In each of the channels 26 are a pair of spaced, substantially parallel deflection electrodes 52. The deflection electrodes 52 extend between the acceleration plate 46 and the shadow mask 32 along the entire length of the channel 26. Preferably, the deflection electrodes 52 are on the surfaces of the support walls 24 or side wall 22 which forms the sides of the particular channel 26. The deflection electrodes 52 which are on opposite sides of each support wall 24 are electrically connected together, such as by a U-shaped metal clip 54 which ends across the end of the support wall and contacting the deflection electrodes as shown in FIG. 1. The U-shaped metal clips 54 on alternate support walls 24, i.e. every other support wall, are electrically connected together by a bus wire 55, and the U-shaped metal clips 54 on the other support walls are electrically connected together by a bus wire 57.
The gun section of 16 of the envelope 12 is an extension of the display section 14 and extends along one set of adjacent ends of the channels 26. The gun section 16 may be of any shape suitable to enclose the particular gun structure contained therein. The electron gun structure contained in the gun section 16 may be of any well known construction suitable for selectively directing at least one beam of electrons along each of the channels 26. For example, the gun structure may comprise a plurality of individual guns, one being mounted at one end of each of the channels 26 for directing separate beams of electrons along each of the channels. For a color display device of the type shown if FIGS. 2 and 3, three electron beams are required along each of the channels 26 with each beam being directed along a separate one of the troughs 38 in the first ground plane 34 of the beam guide. However, for a black and white display device only a single beam is required for each channel.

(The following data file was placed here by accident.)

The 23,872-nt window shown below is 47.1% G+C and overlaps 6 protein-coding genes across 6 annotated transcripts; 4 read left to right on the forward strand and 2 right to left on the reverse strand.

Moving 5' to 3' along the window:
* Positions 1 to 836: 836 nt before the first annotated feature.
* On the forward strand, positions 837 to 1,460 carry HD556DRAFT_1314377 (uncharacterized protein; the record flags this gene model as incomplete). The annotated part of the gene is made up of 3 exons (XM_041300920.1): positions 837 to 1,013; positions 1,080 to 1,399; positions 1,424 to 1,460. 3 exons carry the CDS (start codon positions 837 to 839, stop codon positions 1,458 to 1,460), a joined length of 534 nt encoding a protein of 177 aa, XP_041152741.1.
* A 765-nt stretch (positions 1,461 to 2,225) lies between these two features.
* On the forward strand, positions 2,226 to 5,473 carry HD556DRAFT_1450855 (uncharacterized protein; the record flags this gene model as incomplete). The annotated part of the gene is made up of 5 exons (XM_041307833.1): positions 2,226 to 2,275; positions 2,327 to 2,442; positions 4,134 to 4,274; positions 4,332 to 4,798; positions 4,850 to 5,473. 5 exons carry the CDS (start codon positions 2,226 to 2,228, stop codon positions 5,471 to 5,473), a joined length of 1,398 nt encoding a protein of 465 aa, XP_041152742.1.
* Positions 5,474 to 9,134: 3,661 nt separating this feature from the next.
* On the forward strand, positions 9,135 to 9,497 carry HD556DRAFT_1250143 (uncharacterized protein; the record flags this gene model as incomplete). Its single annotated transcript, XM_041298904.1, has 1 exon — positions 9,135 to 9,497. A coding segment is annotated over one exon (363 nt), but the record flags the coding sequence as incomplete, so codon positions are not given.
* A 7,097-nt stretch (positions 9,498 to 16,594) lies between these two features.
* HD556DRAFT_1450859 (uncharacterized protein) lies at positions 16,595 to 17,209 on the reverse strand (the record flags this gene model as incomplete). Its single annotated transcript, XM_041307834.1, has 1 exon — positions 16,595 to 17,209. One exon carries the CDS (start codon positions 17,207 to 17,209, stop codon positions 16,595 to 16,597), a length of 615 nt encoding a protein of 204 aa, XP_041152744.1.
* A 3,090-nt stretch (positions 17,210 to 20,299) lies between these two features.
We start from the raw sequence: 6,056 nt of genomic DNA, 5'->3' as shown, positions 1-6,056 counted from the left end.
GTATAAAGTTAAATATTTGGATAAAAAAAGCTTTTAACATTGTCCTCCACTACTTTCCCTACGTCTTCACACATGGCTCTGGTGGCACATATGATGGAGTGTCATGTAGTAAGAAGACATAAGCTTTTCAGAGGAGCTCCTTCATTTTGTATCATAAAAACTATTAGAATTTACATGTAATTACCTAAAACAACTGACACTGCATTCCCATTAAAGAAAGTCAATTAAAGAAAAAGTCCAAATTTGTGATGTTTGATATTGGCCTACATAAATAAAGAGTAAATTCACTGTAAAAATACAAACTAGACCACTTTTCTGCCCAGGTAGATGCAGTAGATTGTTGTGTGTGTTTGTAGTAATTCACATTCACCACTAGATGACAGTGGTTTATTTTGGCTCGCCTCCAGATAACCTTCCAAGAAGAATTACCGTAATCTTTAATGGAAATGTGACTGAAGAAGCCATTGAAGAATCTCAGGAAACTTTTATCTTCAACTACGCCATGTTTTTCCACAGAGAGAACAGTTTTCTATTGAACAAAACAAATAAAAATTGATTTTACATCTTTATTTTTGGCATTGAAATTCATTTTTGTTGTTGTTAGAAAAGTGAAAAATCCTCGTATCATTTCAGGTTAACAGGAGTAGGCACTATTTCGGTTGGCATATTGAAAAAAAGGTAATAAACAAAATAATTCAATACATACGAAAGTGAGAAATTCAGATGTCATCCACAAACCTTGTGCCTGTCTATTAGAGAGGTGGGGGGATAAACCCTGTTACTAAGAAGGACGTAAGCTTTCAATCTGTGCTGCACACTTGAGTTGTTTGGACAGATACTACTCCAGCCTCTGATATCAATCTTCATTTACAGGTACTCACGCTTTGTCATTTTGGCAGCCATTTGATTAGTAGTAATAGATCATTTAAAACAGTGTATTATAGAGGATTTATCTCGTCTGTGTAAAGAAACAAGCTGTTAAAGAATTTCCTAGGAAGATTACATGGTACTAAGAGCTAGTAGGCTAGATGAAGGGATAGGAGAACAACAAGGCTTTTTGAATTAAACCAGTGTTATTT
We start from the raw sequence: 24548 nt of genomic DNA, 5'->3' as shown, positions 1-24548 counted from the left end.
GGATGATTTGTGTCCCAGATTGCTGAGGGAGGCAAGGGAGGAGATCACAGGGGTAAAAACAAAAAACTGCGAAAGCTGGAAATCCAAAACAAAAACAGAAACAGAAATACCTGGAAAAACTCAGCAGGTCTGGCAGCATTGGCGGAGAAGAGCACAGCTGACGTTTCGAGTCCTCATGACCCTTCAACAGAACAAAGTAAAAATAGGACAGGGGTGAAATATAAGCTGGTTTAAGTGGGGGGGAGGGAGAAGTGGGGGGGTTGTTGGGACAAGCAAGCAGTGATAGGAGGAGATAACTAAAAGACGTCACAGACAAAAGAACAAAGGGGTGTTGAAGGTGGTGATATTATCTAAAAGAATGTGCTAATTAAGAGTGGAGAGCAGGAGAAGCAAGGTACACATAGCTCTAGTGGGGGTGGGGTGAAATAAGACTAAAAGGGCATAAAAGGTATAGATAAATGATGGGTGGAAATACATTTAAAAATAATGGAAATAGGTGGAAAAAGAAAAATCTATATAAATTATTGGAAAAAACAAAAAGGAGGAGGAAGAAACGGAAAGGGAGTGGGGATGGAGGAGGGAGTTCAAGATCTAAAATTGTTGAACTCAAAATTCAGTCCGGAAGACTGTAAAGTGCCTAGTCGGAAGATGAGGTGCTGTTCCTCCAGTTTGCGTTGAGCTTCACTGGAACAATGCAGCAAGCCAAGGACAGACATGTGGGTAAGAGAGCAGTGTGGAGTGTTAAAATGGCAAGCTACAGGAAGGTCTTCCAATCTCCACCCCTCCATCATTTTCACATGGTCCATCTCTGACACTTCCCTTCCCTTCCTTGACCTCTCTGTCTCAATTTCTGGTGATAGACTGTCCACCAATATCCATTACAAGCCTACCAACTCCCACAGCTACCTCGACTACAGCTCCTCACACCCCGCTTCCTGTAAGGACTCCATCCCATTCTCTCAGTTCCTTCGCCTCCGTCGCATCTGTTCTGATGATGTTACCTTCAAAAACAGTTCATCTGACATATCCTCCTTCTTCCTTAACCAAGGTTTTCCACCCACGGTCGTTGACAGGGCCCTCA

Another type of gun structure which can be used includes a line cathode extending along the gun section 16 across the ends of the channels 26 and adapted to selectively direct individual beams of electrons along the channels. A gun structure of this type is described in U.S. Pat No. 2,858,464 to W. L. Roberts, issued Oct. 28, 1958, entitled "Cathode Ray Tube."